Research scientist runs for seat on East Williston BOE

Research scientist runs for seat on East Williston BOE
Research scientist and East Williston resident Eswar Sivaraman is running for the East Williston board of education. (Courtesy of Eswar Sivaraman)

Research scientist Eswar Sivaraman is running for a seat on the East Williston Board of Education.

The school district will hold a contested election May 21, with incumbent trustees Robert Fallarino and Leonard Hirsch and newcomers Denise Tercynski and Sivaraman competing for two seats. Candidates are running to secure a three-year term.

Fallarino currently serves as the vice president of the board. Challenger Tercynski is running for his current seat.

Sivaraman is running for Hirsch’s current seat and was the only candidate to respond to reporters’ efforts to interview him. Efforts to reach Fallarino, Tercynski and Hirsch were unavailing.

“There’s a certain indifference that I’ve observed in the board in the context of being responsive to residents,” Sivaraman said. “They don’t question the administration.”

Sivaraman has been an East Williston resident for seven years. He has three kids currently attending classes in the district: a high school senior, a high school sophomore and a kindergartner.

Sivaraman is the head of research and development at Dentsu International, a global marketing and advertising agency. He leads the U.S. product team. He has a background in data science and analytics and oversaw data scientists, analysts and software engineers in prior roles.

The scientist said he regularly attends board meetings and has noticed how low attendance is. There are normally only three people who show up at the board meetings aside from the trustees, he said.

“I think if the community is adequately engaged and excited, I think it would send a direct signal to the administration in the terms that yes, they are being listened to. They are being celebrated,” Sivaraman said. “At the same time, there is also this greater congruity. There’s a transparency.”

He said board members need to become more active and willing to question choices passed down by administration. With a background in mathematics, Sivaraman said he questions things for a living.

His biggest concern for the district is academic performance.

“The district performance is slipping,” Sivaraman said. “It’s very evident.”

And despite the district performance faltering in his opinion, Sivaraman said that the district budget and cost per student is still high.

According to last known student enrollment, East Williston per pupil spending was $42,627 in the 2023-2024 school year.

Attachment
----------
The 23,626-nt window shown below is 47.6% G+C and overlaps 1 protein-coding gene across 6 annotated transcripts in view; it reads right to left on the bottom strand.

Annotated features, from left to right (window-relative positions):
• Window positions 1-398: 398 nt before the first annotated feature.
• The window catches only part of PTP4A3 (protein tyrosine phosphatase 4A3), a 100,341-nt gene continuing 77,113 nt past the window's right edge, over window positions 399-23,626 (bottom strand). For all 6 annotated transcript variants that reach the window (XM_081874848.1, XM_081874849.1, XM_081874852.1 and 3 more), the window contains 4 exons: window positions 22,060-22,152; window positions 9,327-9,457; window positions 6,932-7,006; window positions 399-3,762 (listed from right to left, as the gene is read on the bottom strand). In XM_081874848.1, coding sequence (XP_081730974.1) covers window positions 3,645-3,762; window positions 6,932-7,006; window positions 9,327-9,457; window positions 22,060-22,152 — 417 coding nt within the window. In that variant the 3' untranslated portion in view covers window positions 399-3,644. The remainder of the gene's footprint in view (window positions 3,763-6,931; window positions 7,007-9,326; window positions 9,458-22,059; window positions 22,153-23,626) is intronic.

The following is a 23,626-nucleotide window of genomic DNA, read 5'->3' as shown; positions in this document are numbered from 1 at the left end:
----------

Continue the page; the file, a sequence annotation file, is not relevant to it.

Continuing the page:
Sivaraman said a problem with current academic performance is that the school experience is not a uniform one for all students. He said the experience is “average” and “mediocre” and no longer “superior” or “outstanding.”

The candidate provided an example of a recent symposium in Syosset that welcomed students from many Nassau County schools, including East Williston. He said he saw wonderful projects there from other districts’ students, and that the problem in performance disparity is not East Williston students but rather the district departments.

He said he thinks the math department at East Williston is good, but he is concerned about other departments and the lack of transparency in hiring standards.

Sivaraman said he has spoken to district parents who have chosen to send their children to private schools. He said this problem is a slippery slope that the board must address.

While Sivaraman said fixing district performance is not like flipping a switch, he thinks the district needs better teachers and there should be less complacency in the hiring standards. The candidate said he wants to see more rigor in the academic curriculum as well.

He said he has not noticed any board members who come from an academic or otherwise “rigorous” background, and believes his career in research science will be an asset.

At the board meetings, Sivaraman said he is one of very few people who ask questions about proposed budgets.

He said he believes there is a sense of “fatigue” among board members when they view proposed budgets because they have seen so many budgets over the years. Smaller budget items that need increases might seem miniscule to the board, but to residents like him that are unused to multimillion-dollar budgets, these increases are substantial, Sivaraman said.

The district will hold a budget hearing May 13 at 8 p.m. at The Wheatley School at 11 Bacon Rd., Old Westbury. Board members will present a proposed budget at the meeting.

District residents are set to vote on the budget and elect two trustees May 21 between 7 a.m. to 9 p.m. at The Wheatley School.

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